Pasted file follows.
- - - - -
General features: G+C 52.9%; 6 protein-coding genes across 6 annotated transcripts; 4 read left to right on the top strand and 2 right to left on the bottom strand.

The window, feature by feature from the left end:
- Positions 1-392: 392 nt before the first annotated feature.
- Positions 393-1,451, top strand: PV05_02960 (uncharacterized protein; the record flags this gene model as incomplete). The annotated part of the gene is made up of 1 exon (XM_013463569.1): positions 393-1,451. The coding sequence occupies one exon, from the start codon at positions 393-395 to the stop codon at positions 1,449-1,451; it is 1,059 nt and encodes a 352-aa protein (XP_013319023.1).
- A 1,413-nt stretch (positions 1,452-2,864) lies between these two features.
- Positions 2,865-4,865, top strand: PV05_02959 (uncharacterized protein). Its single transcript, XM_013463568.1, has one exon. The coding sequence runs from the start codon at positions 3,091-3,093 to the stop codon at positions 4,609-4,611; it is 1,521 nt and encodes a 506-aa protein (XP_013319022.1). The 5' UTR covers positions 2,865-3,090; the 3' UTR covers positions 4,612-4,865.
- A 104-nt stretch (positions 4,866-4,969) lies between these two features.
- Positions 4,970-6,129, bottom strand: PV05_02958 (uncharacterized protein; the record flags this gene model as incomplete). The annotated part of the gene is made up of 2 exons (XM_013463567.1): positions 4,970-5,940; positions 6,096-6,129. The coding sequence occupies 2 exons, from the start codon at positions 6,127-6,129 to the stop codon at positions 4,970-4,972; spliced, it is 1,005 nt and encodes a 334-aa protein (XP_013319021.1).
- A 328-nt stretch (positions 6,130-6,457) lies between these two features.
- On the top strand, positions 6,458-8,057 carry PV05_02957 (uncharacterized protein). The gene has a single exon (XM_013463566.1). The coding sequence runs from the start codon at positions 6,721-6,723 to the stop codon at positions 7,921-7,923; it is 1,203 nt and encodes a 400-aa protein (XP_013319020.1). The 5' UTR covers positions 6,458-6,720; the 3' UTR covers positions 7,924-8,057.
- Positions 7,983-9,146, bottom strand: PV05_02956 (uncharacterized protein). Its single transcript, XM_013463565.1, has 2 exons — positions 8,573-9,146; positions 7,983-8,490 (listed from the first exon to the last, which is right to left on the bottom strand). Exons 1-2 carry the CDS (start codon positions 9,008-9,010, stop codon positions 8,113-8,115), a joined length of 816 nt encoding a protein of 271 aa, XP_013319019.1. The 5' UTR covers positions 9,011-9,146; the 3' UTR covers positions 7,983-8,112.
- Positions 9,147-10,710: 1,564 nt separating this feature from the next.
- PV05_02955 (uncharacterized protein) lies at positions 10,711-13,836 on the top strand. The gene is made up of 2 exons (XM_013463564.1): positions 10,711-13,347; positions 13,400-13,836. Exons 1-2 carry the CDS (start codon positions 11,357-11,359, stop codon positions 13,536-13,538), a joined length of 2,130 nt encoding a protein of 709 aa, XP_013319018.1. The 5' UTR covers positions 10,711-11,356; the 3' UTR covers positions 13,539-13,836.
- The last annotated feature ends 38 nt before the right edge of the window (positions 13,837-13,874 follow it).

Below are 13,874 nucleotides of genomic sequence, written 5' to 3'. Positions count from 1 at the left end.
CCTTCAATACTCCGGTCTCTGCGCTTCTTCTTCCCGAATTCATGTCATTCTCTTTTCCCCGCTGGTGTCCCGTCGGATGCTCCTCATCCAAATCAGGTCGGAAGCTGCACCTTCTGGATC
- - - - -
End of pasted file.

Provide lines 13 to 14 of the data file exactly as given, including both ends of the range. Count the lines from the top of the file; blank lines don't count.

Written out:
- PV05_02955 (uncharacterized protein) lies at positions 10,711-13,836 on the top strand. The gene is made up of 2 exons (XM_013463564.1): positions 10,711-13,347; positions 13,400-13,836. Exons 1-2 carry the CDS (start codon positions 11,357-11,359, stop codon positions 13,536-13,538), a joined length of 2,130 nt encoding a protein of 709 aa, XP_013319018.1. The 5' UTR covers positions 10,711-11,356; the 3' UTR covers positions 13,539-13,836.
- The last annotated feature ends 38 nt before the right edge of the window (positions 13,837-13,874 follow it).